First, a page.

Header Ads Widget

Preventing and Solving Common Hardware Problems

Preventing Leaks
Leaks are a common problem in HPLC analyses. Avoid interchanging hardware and fittings from different manufacturers to minimize leaks in your system. Incompatible fittings can be forced to fit initially, but the separation may show problems and repeated connections may eventually cause the fitting to leak. If interchanging is necessary, use appropriate adapters and check all connections for leaks before proceeding.

Highly concentrated salts (>0.2 M) and caustic mobile phases can reduce pump seal efficiency. The lifetime of injector rotor seals also depends on mobile phase conditions, particularly operation at high pH. In some cases, prolonged use of ion-pair reagents has a lubricating effect on pump pistons that may produce small leaks at the seal. Some seals do not perform well with certain solvents.

Before using a pump under adverse conditions, read the instrument manufacturer’s specifications. To replace seals, refer to the maintenance section of the pump manual.

Unclogging the Column Frit
A clogged column frit is another common HPLC problem. To minimize this problem from the start, use a pre-column filter and a guard column.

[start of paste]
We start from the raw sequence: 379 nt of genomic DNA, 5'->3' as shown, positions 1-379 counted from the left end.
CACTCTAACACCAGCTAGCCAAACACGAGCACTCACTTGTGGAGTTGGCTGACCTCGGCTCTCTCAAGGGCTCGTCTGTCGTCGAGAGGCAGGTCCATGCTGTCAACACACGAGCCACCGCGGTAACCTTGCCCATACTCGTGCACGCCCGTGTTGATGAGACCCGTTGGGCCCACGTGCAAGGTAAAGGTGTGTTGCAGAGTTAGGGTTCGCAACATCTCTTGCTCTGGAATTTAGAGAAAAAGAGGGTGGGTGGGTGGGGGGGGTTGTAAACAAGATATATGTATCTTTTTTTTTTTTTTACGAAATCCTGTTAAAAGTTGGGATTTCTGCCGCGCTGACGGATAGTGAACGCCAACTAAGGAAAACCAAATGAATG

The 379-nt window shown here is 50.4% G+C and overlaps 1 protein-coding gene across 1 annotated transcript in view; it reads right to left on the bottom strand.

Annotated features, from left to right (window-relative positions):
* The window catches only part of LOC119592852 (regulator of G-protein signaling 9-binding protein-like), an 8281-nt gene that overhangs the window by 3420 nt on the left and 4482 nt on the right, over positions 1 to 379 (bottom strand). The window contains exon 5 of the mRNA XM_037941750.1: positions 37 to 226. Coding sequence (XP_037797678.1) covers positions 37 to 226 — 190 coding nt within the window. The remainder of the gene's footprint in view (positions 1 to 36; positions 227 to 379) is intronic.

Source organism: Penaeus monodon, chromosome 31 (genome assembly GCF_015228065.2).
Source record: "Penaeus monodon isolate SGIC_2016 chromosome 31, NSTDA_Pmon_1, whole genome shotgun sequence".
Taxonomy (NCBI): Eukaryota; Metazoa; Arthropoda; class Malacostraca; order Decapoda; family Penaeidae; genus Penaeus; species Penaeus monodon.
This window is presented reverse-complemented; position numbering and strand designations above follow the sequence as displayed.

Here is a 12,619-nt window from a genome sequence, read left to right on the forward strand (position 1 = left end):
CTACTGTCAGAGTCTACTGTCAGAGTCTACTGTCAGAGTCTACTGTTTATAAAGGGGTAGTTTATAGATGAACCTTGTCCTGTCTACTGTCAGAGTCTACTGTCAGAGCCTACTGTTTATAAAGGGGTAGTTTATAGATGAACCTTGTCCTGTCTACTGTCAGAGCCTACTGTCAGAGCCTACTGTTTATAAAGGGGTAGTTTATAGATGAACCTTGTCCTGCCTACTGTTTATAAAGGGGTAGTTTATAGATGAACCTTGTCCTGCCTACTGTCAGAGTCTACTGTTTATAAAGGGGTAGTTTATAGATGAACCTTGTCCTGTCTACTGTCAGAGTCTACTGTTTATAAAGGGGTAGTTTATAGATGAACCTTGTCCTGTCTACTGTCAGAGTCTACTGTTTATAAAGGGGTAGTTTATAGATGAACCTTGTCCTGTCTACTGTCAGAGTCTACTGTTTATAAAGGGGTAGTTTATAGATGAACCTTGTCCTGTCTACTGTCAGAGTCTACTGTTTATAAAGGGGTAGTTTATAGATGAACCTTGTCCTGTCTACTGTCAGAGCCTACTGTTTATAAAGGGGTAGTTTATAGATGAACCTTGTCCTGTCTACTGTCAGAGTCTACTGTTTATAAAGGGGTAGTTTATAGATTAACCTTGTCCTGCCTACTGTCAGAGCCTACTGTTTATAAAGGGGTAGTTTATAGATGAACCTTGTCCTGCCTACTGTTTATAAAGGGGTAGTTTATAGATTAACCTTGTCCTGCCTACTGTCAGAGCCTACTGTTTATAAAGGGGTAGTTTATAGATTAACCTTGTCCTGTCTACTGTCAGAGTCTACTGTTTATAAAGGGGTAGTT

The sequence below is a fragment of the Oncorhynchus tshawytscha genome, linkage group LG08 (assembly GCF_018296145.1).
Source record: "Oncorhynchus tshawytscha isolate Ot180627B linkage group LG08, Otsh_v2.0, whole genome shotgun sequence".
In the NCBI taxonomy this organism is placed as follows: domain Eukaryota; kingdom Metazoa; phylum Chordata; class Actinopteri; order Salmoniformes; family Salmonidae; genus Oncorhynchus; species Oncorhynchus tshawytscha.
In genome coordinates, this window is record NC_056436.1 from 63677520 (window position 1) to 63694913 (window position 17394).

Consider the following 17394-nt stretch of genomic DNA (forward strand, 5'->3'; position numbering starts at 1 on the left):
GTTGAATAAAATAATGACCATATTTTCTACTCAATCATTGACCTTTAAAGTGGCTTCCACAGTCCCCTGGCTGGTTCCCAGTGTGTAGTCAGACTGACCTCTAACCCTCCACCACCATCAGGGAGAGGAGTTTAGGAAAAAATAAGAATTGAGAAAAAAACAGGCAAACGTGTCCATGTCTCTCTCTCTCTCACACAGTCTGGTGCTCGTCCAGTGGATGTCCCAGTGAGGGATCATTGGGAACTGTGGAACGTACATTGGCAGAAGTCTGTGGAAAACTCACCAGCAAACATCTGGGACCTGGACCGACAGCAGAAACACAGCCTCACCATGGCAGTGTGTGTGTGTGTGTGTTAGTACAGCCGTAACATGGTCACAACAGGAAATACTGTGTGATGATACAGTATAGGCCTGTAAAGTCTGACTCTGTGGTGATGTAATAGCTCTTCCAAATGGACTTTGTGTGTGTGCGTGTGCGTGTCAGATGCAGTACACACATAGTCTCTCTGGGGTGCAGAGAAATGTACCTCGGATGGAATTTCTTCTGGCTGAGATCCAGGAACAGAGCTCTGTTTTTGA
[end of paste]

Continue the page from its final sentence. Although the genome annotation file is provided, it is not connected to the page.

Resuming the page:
To clean the inlet, first, disconnect and reverse the column. Connect it to the pump (but not to the detector), and pump solvent through at twice the standard flow rate. About 5-10 column volumes of solvent should be sufficient to dislodge small amounts of particulate material on the inlet frit. Evaluate the performance of the cleaned column using a standard test mixture.

Replacing a Frit at the Column Inlet
Sometimes neither solvent flushing nor restoration procedures restore a column’s performance. If you’ve isolated the column as the problem source, and other restorative procedures have failed, a void in the packing or a persistent obstruction on the inlet frit may exist.

As a last resort, open the inlet end of the column. 
Caution: Opening the inlet end, and more so opening the outlet end, can permanently damage the packing bed. Before opening columns, consult the manufacturer’s literature. (Never open either end of a resin-filled column).

Use the following procedure to open a column.

  1. Disconnect the column from the system. To prevent the packing from oozing out of the column, perform subsequent steps as quickly as possible.
  2. Using a vise and wrench, or two wrenches, carefully remove the inlet end fitting. If the frit remains in the fitting, dislodge it by tapping the fitting on a hard surface. If the frit stays on the column, slide it off rather than lift it off. This will help preserve the integrity of the packing bed. Modular columns may require a special tool, to remove the frit cap.
  3. Examine the old frit. Compression of the frit against the stainless steel tubing will leave a ring around the edge on the column side of a properly seated frit. No ring can mean the ferrule is seated too near the tubing end. The resulting loose connection can leak silica or act as a mixing chamber.
  4. Examine the packing bed. If it is depressed or fractured, you need a new column.
  5. Replace the frit.
  6. Replace the end fitting. Screw it down fingertight, then tighten 1/4 turn with a wrench.

Post a Comment